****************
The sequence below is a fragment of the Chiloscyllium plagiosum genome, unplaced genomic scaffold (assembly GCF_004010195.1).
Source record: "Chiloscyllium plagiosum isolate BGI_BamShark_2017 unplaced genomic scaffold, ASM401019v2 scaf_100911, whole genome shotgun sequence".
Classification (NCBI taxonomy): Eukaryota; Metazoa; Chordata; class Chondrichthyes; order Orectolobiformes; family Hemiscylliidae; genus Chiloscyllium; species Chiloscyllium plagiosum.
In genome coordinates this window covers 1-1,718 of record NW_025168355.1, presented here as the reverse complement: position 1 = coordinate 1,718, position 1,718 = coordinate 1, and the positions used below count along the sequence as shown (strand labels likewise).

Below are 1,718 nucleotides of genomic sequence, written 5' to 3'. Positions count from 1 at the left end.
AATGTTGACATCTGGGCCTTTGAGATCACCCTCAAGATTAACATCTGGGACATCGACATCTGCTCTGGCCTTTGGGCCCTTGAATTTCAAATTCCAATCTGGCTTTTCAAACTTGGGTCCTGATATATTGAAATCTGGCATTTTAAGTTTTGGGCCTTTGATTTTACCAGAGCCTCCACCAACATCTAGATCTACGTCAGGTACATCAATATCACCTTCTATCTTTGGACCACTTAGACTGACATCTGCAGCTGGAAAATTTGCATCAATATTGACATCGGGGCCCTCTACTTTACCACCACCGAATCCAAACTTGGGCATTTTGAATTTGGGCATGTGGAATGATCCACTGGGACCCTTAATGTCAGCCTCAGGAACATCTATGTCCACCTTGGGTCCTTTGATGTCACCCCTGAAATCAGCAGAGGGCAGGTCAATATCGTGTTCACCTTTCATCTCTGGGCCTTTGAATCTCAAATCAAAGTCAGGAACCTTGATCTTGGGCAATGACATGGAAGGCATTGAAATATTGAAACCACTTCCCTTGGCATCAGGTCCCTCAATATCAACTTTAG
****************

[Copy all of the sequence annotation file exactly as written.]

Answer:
The sequence below is a fragment of the Chiloscyllium plagiosum genome, unplaced genomic scaffold (assembly GCF_004010195.1).
Source record: "Chiloscyllium plagiosum isolate BGI_BamShark_2017 unplaced genomic scaffold, ASM401019v2 scaf_100911, whole genome shotgun sequence".
Classification (NCBI taxonomy): Eukaryota; Metazoa; Chordata; class Chondrichthyes; order Orectolobiformes; family Hemiscylliidae; genus Chiloscyllium; species Chiloscyllium plagiosum.
In genome coordinates this window covers 1-1,718 of record NW_025168355.1, presented here as the reverse complement: position 1 = coordinate 1,718, position 1,718 = coordinate 1, and the positions used below count along the sequence as shown (strand labels likewise).

Below are 1,718 nucleotides of genomic sequence, written 5' to 3'. Positions count from 1 at the left end.
AATGTTGACATCTGGGCCTTTGAGATCACCCTCAAGATTAACATCTGGGACATCGACATCTGCTCTGGCCTTTGGGCCCTTGAATTTCAAATTCCAATCTGGCTTTTCAAACTTGGGTCCTGATATATTGAAATCTGGCATTTTAAGTTTTGGGCCTTTGATTTTACCAGAGCCTCCACCAACATCTAGATCTACGTCAGGTACATCAATATCACCTTCTATCTTTGGACCACTTAGACTGACATCTGCAGCTGGAAAATTTGCATCAATATTGACATCGGGGCCCTCTACTTTACCACCACCGAATCCAAACTTGGGCATTTTGAATTTGGGCATGTGGAATGATCCACTGGGACCCTTAATGTCAGCCTCAGGAACATCTATGTCCACCTTGGGTCCTTTGATGTCACCCCTGAAATCAGCAGAGGGCAGGTCAATATCGTGTTCACCTTTCATCTCTGGGCCTTTGAATCTCAAATCAAAGTCAGGAACCTTGATCTTGGGCAATGACATGGAAGGCATTGAAATATTGAAACCACTTCCCTTGGCATCAGGTCCCTCAATATCAACTTTAG